REPORT FROM THE U.S.—Global economic concerns might have some hoteliers feeling dreary, but a look at second-quarter industry data shows worldwide issues might not be negatively impacting hotels as much as one would think, according to executives from TravelClick.
“Obviously we are all aware that there are some issues worldwide and challenges in the eurozone and challenges even here in North America. That said, our numbers are still strong,” Caryl Helsel, VP of demand and distribution for TravelClick, said Wednesday during the company’s Second Quarter 2012 Global Hotel Industry Update webinar.
Most markets have done a fairly good job at managing rates, Helsel said.
Panama City, for example, held rates during the second quarter although the market experienced significant declines in occupancy, she said. “The kneejerk reaction is that if you cut rates, you’ll (increase) demand,” she said.
The key issue in determining whether to cut rates is if the market has a rate problem or a demand problem, Helsel said.
By comparison, the Middle East/Africa region did not take advantage of the opportunities to increase average daily rates during the second quarter. Demand is strong in many cities in the market, but rates still have not gone up, Helsel said. “My encouragement to that region is that you can hold rates more,” she said.
In Europe, there is some weakness, but it’s not as bad as most people think, Helsel said. There is still a lot of positive news coming from the region.
For example, while Zurich saw some declines during the second quarter, Frankfurt reported a significant revenue-per-available-room increase.
“Overall, it’s not as dreary as people are saying,” Helsel said.
Asia also performed well during the second quarter, she said. There were some declines in occupancy in a few markets, but Helsel reiterated her point to hoteliers in the region: “If we just respond by cutting rates, we’re getting into trouble.”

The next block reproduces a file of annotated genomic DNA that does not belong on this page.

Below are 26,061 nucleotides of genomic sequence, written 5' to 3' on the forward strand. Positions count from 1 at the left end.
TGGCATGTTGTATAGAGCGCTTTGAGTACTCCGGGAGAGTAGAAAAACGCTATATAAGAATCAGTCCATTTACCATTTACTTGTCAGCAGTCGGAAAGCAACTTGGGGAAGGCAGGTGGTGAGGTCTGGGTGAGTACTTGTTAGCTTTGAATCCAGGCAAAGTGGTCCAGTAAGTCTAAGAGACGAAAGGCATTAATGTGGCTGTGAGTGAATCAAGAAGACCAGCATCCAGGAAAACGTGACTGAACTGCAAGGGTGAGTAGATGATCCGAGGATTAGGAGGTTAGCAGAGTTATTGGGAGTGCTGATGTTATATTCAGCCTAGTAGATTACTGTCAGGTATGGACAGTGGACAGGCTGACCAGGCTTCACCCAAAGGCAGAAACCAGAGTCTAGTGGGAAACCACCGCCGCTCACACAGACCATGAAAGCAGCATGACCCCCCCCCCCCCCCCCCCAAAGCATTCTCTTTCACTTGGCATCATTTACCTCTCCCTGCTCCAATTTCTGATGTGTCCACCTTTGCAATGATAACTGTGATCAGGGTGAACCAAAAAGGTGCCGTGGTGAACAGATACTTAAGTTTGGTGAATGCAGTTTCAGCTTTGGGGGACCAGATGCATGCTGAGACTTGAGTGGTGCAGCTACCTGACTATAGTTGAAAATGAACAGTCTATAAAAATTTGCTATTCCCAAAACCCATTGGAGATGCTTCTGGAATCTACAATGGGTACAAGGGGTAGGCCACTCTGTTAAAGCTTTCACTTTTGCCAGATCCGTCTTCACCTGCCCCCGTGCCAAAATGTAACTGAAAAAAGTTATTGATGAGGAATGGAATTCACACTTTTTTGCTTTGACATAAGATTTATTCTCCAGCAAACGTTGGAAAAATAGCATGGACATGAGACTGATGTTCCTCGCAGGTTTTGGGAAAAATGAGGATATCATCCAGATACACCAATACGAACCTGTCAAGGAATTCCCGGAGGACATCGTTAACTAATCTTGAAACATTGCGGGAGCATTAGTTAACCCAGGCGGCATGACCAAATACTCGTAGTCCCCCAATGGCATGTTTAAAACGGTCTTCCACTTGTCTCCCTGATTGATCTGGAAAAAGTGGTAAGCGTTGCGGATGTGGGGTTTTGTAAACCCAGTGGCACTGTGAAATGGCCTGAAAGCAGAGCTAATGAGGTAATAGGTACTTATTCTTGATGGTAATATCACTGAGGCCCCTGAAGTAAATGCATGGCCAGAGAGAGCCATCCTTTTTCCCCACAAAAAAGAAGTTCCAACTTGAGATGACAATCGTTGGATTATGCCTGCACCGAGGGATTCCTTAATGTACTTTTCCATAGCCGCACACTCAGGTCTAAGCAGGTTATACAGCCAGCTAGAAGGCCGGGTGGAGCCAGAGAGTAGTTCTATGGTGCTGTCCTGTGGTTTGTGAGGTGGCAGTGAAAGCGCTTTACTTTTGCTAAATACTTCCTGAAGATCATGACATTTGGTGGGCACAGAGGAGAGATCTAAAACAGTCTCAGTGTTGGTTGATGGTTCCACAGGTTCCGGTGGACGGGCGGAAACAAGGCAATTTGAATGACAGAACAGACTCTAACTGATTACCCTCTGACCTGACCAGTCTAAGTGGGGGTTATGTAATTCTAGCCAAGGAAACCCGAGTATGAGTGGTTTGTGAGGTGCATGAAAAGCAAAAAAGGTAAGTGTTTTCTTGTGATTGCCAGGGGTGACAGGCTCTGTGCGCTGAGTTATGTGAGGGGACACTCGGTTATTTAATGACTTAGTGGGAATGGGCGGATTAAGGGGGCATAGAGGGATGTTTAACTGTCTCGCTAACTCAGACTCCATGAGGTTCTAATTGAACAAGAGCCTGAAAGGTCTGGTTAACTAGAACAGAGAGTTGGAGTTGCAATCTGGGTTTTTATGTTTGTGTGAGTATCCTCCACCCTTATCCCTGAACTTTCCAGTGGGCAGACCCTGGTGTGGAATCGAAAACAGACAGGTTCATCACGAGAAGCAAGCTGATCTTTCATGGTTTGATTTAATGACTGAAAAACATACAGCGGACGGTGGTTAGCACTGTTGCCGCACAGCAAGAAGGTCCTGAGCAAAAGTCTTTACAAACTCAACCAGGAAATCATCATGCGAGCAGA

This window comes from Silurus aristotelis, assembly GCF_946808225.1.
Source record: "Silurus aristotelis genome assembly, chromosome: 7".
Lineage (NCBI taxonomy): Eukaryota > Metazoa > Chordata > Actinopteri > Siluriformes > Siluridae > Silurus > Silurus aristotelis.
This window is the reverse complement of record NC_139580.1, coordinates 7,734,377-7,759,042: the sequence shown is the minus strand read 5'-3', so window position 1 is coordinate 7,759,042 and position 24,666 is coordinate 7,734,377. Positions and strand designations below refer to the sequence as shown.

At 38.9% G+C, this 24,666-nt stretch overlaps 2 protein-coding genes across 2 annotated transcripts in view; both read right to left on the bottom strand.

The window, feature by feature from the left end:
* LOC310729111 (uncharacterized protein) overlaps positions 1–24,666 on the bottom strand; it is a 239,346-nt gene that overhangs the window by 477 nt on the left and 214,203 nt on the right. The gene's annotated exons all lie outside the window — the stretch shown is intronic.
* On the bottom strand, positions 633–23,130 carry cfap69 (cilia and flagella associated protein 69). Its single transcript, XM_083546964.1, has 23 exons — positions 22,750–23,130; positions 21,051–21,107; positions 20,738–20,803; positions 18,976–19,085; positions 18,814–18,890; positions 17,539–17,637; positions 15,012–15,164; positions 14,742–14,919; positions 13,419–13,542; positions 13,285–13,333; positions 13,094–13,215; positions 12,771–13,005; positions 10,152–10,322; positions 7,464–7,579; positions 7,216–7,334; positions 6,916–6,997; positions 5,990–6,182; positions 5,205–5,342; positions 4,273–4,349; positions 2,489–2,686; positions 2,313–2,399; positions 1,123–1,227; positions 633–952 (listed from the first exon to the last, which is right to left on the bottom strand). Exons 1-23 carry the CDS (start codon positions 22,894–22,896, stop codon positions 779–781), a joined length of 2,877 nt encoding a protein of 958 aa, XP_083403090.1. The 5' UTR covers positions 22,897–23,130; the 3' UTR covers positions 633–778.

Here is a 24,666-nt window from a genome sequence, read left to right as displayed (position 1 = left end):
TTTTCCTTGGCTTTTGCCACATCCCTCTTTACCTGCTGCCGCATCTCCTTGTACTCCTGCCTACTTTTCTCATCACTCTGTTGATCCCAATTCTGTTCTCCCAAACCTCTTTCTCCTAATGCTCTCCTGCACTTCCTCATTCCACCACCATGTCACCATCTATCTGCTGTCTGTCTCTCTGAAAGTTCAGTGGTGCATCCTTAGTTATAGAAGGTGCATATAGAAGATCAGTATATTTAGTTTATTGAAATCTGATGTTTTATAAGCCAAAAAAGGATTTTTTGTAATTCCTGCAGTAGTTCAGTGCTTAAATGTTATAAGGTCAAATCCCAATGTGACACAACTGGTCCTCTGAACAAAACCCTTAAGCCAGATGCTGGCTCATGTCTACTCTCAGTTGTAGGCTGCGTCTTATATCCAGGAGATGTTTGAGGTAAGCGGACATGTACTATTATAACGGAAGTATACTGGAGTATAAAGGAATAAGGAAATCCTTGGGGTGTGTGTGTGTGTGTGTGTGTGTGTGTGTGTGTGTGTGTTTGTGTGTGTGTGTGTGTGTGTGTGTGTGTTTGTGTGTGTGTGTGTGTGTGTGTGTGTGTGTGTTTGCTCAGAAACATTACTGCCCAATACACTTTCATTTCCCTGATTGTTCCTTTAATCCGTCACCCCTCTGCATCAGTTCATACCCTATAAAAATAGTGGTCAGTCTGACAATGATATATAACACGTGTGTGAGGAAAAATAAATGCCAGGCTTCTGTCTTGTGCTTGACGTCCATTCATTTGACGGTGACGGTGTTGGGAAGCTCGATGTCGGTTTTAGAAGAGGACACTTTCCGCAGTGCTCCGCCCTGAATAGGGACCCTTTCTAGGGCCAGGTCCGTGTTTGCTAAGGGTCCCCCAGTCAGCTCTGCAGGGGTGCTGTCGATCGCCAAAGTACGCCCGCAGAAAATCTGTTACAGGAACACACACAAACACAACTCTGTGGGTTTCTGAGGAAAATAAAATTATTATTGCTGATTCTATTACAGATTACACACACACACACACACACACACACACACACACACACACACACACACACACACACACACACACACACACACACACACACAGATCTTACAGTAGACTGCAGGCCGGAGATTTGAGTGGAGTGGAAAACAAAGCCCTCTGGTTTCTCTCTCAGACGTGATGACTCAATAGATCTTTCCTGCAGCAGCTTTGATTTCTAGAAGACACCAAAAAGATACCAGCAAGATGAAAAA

Distribution channel performance
Data from the second quarter for the top 50 markets tracked by TravelClick showed distribution among the channels remained consistent from what the company reported the quarter prior, said Rao Avasarala, VP of business intelligence.
An analysis of the $8.9 billion revenue by channel showed approximately 25% of the bookings were controlled by third parties (16.8% were online travel agencies and 9.1% global distribution systems), while the remainder were controlled by the hotel (36.7% were property direct, 21.3% brand websites and 16.1% central reservation office bookings).
One of the trends TravelClick is seeing is a small shift in bookings toward brands and the GDS over the third parties, he said.
“The internet did not crush the GDS channel as people predicted,” said John Hach, senior VP of global product management.
Looking at the pace for the first six months of the year, bookings for the GDS channel are ahead of the pace they were at this point a year ago, he said.
As for OTAs, the segment is expected to become more fragmented, Avasarala said. “A lot of the OTAs are seeing declines in comparison with a year ago,” he said. “There are so many options for consumers to create bookings on.”
Some revenue managers might look at this data and ask themselves, “Where am I getting my fair share of demand? Should I take advantage of that situation or should I focus on channels where I’m not going my fair share?” Avasarala said.
“You have to look at both the top line and bottom line,” Hach said.
Revenue managers need to look at this based upon the value of the guest. Some prefer to book through an OTA, while some prefer to book through travel agents.
“Make sure you are present in all of these channels—opaque OTA, merchant OTA, GDS, property website,” he said.
Think ‘local and immediate’
The investment in mobile and tablets is becoming an increasingly important one to make, Avasarala said. “If you’re not optimized on mobile and tablets, you’re losing that consumer,” he said.
“Over 50% of your audience has smartphones,” Hach said.
Additionally, the tablet is the fastest selling consumer technology device in history, he said.
What hoteliers will start to see is that the laptop is still important, but the convenience of these smart devices means consumers are starting to shift more toward using those instead, Hach said.
Of guests, 82% are using smartphones and tablets to make reservations booked within a day of arrival, and 58% of those guests were within 20 miles of their hotel, he said.
“It’s very important that we have inventory planned for the same day,” Hach said. “I think as this proliferates throughout the world, that lead time is going to be shortened and shortened.”